Social impact of shopping. Less food waste means more to consumers.

I have recently returned from Leros, Greece where I was volunteering with a group of friends to alleviate the humanitarian crisis. We arrived at the island ready to help and armed with donations gathered from very generous friends, family and colleagues.

We agreed that upon arrival we would assess the situation before deciding where to allocate our funds: water, clothing, sanitation or food. It became very apparent, very quickly, that the biggest requirement on the ground was food. We put a strategy in place to maximise the money we had whilst at the same time providing nutritious meals for these individuals who were often going days without eating.

Day after day, as I served breakfast, lunch and dinner, the realisation hit me that we are all, irrespective of our situation or location, driven by the contents of our stomach. A full stomach is happy and rational, an empty stomach is fuelled by desperation and anger and will not see reason.

What a waste…

On the journey home I read in the news that a French law has been passed which bans supermarkets from throwing away or destroying unsold food, instead forcing them to donate it to charities and food banks and I was delighted with this step in the right direction. However, whilst this is fantastic news it is disappointing that we are in 2016 and so few countries are exploring this.

As a Supplier Engagement Consultant, I work with retailers and their suppliers and was intrigued to understand what the UK supermarkets are currently doing in respect of food waste.

Food waste pledge

According to UK sustainability charity WRAP, in the UK alone we throw away 12 million tonnes of food across households, the hospitality industry, food manufacturing and retail each year. That is the equivalent of £19 billion. How is it possible to justify this waste when there are situations like that in Greece happening all over the globe?

As the passing of the French law received more and more media coverage, here in the UK, several supermarkets have food waste reduction projects underway. Morrisons, Sainsbury’s, Tesco and Asda all recently pledged to cut food waste by 20% by 2025.

There are a number of ways that supermarkets can cut food waste, including:

  • Using more sustainable sources
  • Becoming more efficient at producing the goods in the first place
  • Trying to encourage people to waste less in the home
  • Finding ways to make better use of surplus and waste food


Supply chain transparency

Campaigners like Dan Cluderay of Approved Food have said there are “epic issues further up the supply chain”. This is in reference to the millions of tonnes of food that is wasted at the manufacturing level. Interestingly for a country where the majority of food (net, by value) is imported, all food wasted overseas in the UK supermarkets’ supply chains is left off the books. This waste is in large part due to it not fitting the stringent cosmetic requirements of supermarkets.

Mark Varney, Director of Food at FareShare, said the main thing that stops food manufacturers from giving their edible surplus food to charity is cost.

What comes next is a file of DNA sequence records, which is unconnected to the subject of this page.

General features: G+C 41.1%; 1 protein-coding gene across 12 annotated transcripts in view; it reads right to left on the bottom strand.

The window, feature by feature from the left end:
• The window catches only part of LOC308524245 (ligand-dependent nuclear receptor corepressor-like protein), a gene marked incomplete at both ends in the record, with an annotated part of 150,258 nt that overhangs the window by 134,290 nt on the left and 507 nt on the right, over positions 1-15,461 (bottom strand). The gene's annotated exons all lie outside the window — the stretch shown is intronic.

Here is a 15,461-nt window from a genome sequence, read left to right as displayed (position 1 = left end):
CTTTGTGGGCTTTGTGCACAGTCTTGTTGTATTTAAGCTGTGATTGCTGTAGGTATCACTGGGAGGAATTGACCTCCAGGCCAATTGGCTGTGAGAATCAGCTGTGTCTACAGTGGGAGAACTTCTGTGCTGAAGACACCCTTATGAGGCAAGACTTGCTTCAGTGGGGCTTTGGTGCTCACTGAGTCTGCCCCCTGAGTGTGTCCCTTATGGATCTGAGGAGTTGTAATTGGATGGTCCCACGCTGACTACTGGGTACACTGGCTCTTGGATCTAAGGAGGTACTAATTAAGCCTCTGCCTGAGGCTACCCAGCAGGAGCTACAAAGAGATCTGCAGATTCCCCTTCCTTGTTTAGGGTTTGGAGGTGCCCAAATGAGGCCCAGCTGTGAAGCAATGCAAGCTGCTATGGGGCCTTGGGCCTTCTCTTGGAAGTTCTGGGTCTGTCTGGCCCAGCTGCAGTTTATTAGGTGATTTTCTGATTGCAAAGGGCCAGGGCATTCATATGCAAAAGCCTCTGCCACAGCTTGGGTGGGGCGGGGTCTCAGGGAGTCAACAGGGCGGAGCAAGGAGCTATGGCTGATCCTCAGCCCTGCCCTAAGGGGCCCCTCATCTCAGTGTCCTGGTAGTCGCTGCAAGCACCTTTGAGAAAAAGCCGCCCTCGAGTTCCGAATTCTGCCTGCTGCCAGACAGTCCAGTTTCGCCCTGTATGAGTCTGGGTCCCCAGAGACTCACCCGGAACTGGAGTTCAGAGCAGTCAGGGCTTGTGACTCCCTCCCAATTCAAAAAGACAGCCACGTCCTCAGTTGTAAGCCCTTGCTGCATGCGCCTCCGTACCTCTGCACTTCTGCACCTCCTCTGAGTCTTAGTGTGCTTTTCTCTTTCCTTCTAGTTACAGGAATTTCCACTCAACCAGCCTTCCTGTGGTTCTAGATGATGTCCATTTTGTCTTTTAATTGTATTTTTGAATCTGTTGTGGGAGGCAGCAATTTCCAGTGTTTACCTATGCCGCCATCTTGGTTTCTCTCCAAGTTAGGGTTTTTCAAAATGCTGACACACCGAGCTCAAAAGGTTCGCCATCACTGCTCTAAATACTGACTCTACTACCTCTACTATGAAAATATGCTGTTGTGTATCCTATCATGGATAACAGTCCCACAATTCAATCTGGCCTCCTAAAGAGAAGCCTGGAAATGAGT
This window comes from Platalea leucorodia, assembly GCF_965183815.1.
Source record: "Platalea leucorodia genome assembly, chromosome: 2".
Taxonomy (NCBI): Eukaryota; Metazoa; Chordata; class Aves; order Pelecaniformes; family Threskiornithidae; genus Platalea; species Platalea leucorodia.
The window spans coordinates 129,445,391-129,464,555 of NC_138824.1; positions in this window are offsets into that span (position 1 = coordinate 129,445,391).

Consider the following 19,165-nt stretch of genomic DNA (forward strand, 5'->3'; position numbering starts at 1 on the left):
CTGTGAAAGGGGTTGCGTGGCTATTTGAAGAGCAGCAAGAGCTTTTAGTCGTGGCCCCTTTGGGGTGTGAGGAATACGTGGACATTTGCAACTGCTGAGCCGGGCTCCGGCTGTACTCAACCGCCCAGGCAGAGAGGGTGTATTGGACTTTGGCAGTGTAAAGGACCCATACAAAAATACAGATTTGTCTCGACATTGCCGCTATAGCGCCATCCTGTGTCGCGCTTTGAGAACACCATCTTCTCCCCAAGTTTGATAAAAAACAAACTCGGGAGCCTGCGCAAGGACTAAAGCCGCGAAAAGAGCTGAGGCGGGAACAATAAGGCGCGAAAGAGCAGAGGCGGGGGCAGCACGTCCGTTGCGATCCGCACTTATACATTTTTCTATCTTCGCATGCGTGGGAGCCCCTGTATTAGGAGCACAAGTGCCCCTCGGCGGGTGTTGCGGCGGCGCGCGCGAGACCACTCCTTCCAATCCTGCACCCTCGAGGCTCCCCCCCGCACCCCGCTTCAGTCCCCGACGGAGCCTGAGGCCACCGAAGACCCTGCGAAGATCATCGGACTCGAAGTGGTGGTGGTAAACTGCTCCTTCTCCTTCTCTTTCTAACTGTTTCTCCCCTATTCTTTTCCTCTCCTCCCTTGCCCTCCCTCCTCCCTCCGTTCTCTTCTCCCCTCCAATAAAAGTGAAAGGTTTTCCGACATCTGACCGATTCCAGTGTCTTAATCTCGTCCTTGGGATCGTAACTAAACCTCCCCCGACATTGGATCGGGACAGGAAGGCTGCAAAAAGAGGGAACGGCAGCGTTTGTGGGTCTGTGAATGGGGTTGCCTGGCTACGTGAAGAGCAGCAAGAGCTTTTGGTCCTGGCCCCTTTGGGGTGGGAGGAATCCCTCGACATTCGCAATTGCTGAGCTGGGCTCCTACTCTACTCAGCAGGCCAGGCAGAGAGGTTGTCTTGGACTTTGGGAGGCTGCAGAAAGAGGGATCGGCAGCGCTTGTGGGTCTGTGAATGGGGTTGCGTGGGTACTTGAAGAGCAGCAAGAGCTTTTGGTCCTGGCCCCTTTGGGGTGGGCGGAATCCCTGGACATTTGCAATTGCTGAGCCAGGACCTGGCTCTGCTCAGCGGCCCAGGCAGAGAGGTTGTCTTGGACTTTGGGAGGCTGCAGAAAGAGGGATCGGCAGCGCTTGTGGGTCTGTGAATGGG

There have been suggestions made that if the government stepped in and supported the initiative by incentivising it for manufacturers and supermarkets, there would be an overwhelming difference in participation.

Leading the way towards less food waste

Supermarkets have recently stepped up their efforts:


The heart that gives, gathers

The Greek people opened up their hearts and country for the refugees. I can see the supermarkets slowly starting to do the same thing for homelessness and charities and whilst the cynic in me would say this is a forced PR exercise in response to the passing of the recent French law, the humanitarian in me doesn’t care, so long as something is being done to cut waste and help those in need.

The retail-savvy consumer in me would say that supermarkets would be missing an opportunity by not listening to what we the customers are telling them is important to us. And I for one can say that I am not alone in my concerns relating to the products that I buy. In fact, a recent report by Deloitte, Capitalizing on the shifting consumer food value equation, highlights this shift in consumer purchase drivers.

Where previously the traditional main drivers for purchase were price, taste and convenience, this has now changed to include evolving drivers around health and wellness, safety, social impact and experience. Underpinning all of these drivers is transparency.

In their report, Deloitte have stated that social impact encompasses company attributes such as local sourcing, sustainability, animal welfare, and fair treatment of employees. The number of consumers reporting strong social impact preferences is currently small, but represents a loud and vocal group that can sway public opinion. Companies must identify which issues and drivers offer the most opportunity or represent the greatest risk, and when to lead vs. when to follow.

At S4RB we work with private brand retailers and their suppliers to bring everything about their products, including customer feedback, together into ‘One View’ of product performance. This allows private brand teams to identify consumer demands such as the emerging trends above, gaining meaningful insights which can be acted on to help deliver competitive products which drive customer satisfaction.

Find out more about listening to your customers’ ideas and passions to drive product innovation and private brand success.

Tags: Customer experience, Consumer trust

Team S4RB

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